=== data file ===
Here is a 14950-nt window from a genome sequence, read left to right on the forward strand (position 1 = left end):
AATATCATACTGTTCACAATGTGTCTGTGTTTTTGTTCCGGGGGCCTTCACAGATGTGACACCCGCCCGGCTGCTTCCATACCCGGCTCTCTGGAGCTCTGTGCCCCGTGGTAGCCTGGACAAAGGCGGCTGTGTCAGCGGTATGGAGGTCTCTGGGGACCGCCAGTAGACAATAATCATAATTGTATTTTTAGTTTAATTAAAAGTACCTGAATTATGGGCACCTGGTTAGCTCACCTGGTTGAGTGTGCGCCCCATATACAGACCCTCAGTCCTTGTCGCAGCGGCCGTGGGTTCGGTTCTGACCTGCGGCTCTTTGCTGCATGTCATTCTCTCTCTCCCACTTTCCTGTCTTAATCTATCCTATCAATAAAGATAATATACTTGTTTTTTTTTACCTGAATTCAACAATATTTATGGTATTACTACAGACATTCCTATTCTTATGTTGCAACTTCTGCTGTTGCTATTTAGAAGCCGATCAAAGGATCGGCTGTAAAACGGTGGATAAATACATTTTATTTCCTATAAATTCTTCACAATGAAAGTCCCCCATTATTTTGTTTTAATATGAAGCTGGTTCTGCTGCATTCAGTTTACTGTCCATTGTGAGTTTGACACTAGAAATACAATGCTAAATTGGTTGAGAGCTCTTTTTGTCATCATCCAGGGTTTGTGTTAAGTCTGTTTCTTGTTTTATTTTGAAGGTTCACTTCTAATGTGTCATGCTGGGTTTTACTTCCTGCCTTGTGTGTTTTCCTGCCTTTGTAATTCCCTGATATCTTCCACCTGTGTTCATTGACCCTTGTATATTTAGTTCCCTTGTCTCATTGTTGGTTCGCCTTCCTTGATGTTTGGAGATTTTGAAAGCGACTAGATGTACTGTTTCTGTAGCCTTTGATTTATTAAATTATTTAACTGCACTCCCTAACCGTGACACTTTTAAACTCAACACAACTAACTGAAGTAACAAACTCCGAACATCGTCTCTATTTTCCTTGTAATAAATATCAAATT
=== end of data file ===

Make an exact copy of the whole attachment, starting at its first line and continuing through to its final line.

Here is a 14950-nt window from a genome sequence, read left to right on the forward strand (position 1 = left end):
AATATCATACTGTTCACAATGTGTCTGTGTTTTTGTTCCGGGGGCCTTCACAGATGTGACACCCGCCCGGCTGCTTCCATACCCGGCTCTCTGGAGCTCTGTGCCCCGTGGTAGCCTGGACAAAGGCGGCTGTGTCAGCGGTATGGAGGTCTCTGGGGACCGCCAGTAGACAATAATCATAATTGTATTTTTAGTTTAATTAAAAGTACCTGAATTATGGGCACCTGGTTAGCTCACCTGGTTGAGTGTGCGCCCCATATACAGACCCTCAGTCCTTGTCGCAGCGGCCGTGGGTTCGGTTCTGACCTGCGGCTCTTTGCTGCATGTCATTCTCTCTCTCCCACTTTCCTGTCTTAATCTATCCTATCAATAAAGATAATATACTTGTTTTTTTTTACCTGAATTCAACAATATTTATGGTATTACTACAGACATTCCTATTCTTATGTTGCAACTTCTGCTGTTGCTATTTAGAAGCCGATCAAAGGATCGGCTGTAAAACGGTGGATAAATACATTTTATTTCCTATAAATTCTTCACAATGAAAGTCCCCCATTATTTTGTTTTAATATGAAGCTGGTTCTGCTGCATTCAGTTTACTGTCCATTGTGAGTTTGACACTAGAAATACAATGCTAAATTGGTTGAGAGCTCTTTTTGTCATCATCCAGGGTTTGTGTTAAGTCTGTTTCTTGTTTTATTTTGAAGGTTCACTTCTAATGTGTCATGCTGGGTTTTACTTCCTGCCTTGTGTGTTTTCCTGCCTTTGTAATTCCCTGATATCTTCCACCTGTGTTCATTGACCCTTGTATATTTAGTTCCCTTGTCTCATTGTTGGTTCGCCTTCCTTGATGTTTGGAGATTTTGAAAGCGACTAGATGTACTGTTTCTGTAGCCTTTGATTTATTAAATTATTTAACTGCACTCCCTAACCGTGACACTTTTAAACTCAACACAACTAACTGAAGTAACAAACTCCGAACATCGTCTCTATTTTCCTTGTAATAAATATCAAATT